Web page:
Search Warrant basics by Darren Chaker.

Darren Chaker reviews search and seizure law in California and how a search warrant is obtained. Pursuant to the Fourth Amendment of the Unites States Constitution, a search warrant must be supported by probable cause. However, the showing required to establish probable cause is not beyond a reasonable doubt. “The task of the issuing magistrate is simply to make a practical, commonsense decision whether, given all the circumstances set forth in the affidavit before him, … there is a fair probability that contraband or evidence of a crime will be found in a particular place.” (Illinois v. Gates (1983) 462 U.S. 213, 238, 103 S.Ct. 2317, 2332, 76 L.Ed.2d 527.)

An affidavit in support of a search warrant must describe with reasonable particularity the place to be searched and the places to be seized. (People v. Alvarado (1967) 255 Cal.App.2d 285, 291; People v. Barthel (1965) 231 Cal.App.2d 827, 832.) The test for the latter is “whether the warrant places a meaningful restriction on the objects to be seized.” (People v. Alvarado, supra, 255 Cal.App.2d at p. 291;People v. Barthel, supra, 231 Cal.App.2d at p. 832.)

On a motion to quash a search warrant, “the question facing a reviewing court asked to determine whether probable cause supported the issuance of the warrant is whether the magistrate had a substantial basis for concluding a fair probability existed that a search would uncover wrongdoing.” (People v. Kraft (2000) 23 Cal.4th 978, 1040.) This is accomplished by reviewing only the “four corners” of the warrant, and no other outside sources. (See United States v. Luong (9th Cir. 2006) 470 F.3d 898, 904-05;People v. Costello (1988) 204 Cal.App.3d 431, 451.)

Darren Chaker also notes, probable cause “is a fluid concept – turning on the assessment of probabilities in a particular factual case….” (Illinois v. Gates, supra, 462 U.S. at p. 232, 103 S.Ct. at p. 2329.) Second, because affidavits “are normally drafted by nonlawyers in the midst and haste of a criminal investigation,” “[t]technical requirements of elaborate specificity once exacted under common law pleadings have no proper place ….” (United States v. Ventresca (1965) 380 U.S. 102, 108, 85 S.Ct. 741, 746, 13 L.Ed.2d 684.)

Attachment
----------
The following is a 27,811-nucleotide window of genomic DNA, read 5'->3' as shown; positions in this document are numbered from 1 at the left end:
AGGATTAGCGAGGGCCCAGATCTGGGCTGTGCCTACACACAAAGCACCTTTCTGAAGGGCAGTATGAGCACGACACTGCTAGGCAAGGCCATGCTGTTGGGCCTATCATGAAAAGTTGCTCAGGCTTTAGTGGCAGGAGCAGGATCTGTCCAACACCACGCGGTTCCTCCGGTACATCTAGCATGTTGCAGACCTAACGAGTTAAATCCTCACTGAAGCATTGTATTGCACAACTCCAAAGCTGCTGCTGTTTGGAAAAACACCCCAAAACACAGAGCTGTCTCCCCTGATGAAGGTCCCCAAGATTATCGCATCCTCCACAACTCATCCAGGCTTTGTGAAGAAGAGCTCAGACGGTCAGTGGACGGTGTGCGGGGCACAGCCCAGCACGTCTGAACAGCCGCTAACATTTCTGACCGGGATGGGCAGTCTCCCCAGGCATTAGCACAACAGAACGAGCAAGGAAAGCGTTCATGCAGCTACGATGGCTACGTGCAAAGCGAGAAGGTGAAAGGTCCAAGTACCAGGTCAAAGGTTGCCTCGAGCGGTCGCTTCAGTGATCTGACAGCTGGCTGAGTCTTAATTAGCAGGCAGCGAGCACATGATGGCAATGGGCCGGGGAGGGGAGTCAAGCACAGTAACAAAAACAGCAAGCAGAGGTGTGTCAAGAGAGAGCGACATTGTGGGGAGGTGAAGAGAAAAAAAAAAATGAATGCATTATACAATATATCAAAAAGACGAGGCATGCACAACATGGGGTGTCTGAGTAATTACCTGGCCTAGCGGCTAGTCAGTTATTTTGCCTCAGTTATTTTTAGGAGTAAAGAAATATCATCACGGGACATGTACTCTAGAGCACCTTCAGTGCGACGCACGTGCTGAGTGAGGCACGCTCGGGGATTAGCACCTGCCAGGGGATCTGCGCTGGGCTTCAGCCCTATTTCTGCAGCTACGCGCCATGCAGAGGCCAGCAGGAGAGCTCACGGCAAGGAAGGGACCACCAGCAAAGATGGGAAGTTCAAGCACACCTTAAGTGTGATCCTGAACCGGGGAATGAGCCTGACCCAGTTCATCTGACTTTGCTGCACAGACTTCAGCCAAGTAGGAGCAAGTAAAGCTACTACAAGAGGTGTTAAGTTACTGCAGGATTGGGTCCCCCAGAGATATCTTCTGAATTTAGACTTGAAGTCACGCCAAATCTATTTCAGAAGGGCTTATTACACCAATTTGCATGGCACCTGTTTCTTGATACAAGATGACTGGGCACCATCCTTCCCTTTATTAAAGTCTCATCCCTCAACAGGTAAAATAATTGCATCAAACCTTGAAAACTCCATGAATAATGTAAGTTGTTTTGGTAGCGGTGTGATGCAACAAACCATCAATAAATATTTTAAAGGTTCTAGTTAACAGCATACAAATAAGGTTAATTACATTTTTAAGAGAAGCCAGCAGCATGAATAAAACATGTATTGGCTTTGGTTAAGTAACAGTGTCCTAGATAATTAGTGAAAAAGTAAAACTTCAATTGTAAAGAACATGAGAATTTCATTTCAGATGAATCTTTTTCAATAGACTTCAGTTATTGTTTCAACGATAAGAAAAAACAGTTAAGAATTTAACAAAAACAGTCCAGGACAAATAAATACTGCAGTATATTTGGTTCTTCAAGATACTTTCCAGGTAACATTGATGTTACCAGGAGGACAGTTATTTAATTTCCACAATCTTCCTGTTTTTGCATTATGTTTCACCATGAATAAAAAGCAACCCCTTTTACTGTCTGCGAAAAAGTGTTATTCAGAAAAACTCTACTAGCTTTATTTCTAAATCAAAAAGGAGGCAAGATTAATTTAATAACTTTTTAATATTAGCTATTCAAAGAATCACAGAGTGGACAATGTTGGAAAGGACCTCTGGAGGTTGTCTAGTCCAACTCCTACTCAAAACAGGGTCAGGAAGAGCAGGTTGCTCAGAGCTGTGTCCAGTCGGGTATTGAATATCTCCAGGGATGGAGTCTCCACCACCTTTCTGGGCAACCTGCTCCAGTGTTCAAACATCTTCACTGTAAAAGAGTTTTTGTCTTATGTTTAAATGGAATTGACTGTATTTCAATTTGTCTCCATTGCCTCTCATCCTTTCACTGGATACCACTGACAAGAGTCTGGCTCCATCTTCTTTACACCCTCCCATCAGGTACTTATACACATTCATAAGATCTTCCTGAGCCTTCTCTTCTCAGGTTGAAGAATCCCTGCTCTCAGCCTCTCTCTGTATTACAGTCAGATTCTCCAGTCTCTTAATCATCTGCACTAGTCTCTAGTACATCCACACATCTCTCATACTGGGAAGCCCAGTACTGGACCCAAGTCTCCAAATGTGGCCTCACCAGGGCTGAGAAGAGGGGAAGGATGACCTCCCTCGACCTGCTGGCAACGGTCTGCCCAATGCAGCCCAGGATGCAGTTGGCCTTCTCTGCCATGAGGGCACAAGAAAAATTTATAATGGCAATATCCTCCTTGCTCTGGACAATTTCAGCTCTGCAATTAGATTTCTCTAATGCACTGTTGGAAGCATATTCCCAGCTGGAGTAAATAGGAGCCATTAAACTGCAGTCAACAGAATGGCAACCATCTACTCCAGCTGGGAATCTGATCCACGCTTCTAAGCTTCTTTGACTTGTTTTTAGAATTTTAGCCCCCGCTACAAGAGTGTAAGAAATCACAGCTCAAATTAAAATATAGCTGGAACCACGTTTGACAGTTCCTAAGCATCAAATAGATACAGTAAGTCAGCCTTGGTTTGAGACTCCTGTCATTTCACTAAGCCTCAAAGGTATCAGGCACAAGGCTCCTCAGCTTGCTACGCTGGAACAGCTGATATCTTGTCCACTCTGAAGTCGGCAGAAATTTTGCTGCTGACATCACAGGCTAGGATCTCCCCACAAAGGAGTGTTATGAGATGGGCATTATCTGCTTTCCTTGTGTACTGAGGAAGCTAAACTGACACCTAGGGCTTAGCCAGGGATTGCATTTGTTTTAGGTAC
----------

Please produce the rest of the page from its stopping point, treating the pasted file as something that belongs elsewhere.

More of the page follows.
The search warrant affidavit “must provide a substantial basis from which a magistrate can reasonably conclude there is a fair probability that the place to be searched contains contraband or evidence of a crime.” (People v. Hernandez (1994) 30 Cal.App.4th 919, 923; see also Illinois v. Gates, 462 U.S. at p. 238, 103 S. Ct. at p. 2332 [affidavit must establish a “fair probability that evidence of a crime will be found in a particular place.”].) “The question-similar to every inquiry into probable cause-is whether all of the facts …, viewed through the lens of common sense, would make a reasonably prudent person think that a search would reveal contraband or evidence of a crime.” (Florida v. Harris (2013)     U.S. , 133 S.Ct. 1050, 1053, 185 L.Ed.2d 61; see also Illinois v. Gates, supra, 462 U.S. at pp. 235-36, 103 S.Ct. at p. 2331 [warrants are properly issued “on the basis of nontechnical, common-sense judgments of laymen applying a standard less demanding than those used in more formal legal proceedings.”)

Last, “[L]ogical inferences may be drawn and the magistrate may consider matters of common knowledge concerning human behavior.” (People v. Miller (1978) 85 Cal.App.3d 194, 200; see also Illinois v. Gates, supra, 462 U.S. at p. 240, 103 S.Ct. at p. 2333 [magistrates are free to “draw such reasonable inferences as he will from the material supplied to him by applicants for a warrant”].) In People v. Ulloa (2002) 101 Cal.App.4th 1000, 1007, [*13]  the Court of Appeal upheld a warrant to seize all computers within the defendant’s home even though there was no direct evidence in the affidavit that the defendant had a home computer, because “home computers are now common;” and because the defendant had been communicating with a minor by computer, and “it was reasonable to assume that the computer would contain relevant incriminating information, and that the computer would be located in defendant’s home.”

A Monk Walks His Path